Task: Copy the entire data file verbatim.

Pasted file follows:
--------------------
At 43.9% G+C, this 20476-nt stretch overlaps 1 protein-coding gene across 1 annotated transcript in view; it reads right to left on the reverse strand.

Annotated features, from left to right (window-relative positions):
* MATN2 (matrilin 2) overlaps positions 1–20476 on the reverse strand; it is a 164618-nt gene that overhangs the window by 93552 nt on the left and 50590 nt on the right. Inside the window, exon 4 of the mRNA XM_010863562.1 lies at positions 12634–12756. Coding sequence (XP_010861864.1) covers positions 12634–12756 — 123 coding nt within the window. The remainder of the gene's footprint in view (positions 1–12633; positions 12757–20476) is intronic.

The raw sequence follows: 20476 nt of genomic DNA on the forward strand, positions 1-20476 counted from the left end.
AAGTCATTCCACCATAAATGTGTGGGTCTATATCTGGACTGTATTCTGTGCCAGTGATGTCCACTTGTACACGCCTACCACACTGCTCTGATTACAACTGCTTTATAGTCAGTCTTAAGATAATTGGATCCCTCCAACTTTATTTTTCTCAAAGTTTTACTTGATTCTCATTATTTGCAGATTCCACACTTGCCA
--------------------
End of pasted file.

At 43.9% G+C, this 20476-nt stretch overlaps 1 protein-coding gene across 1 annotated transcript in view; it reads right to left on the reverse strand.

Annotated features, from left to right (window-relative positions):
* MATN2 (matrilin 2) overlaps positions 1–20476 on the reverse strand; it is a 164618-nt gene that overhangs the window by 93552 nt on the left and 50590 nt on the right. Inside the window, exon 4 of the mRNA XM_010863562.1 lies at positions 12634–12756. Coding sequence (XP_010861864.1) covers positions 12634–12756 — 123 coding nt within the window. The remainder of the gene's footprint in view (positions 1–12633; positions 12757–20476) is intronic.

The raw sequence follows: 20476 nt of genomic DNA on the forward strand, positions 1-20476 counted from the left end.
AAGTCATTCCACCATAAATGTGTGGGTCTATATCTGGACTGTATTCTGTGCCAGTGATGTCCACTTGTACACGCCTACCACACTGCTCTGATTACAACTGCTTTATAGTCAGTCTTAAGATAATTGGATCCCTCCAACTTTATTTTTCTCAAAGTTTTACTTGATTCTCATTATTTGCAGATTCCACACTTGCCA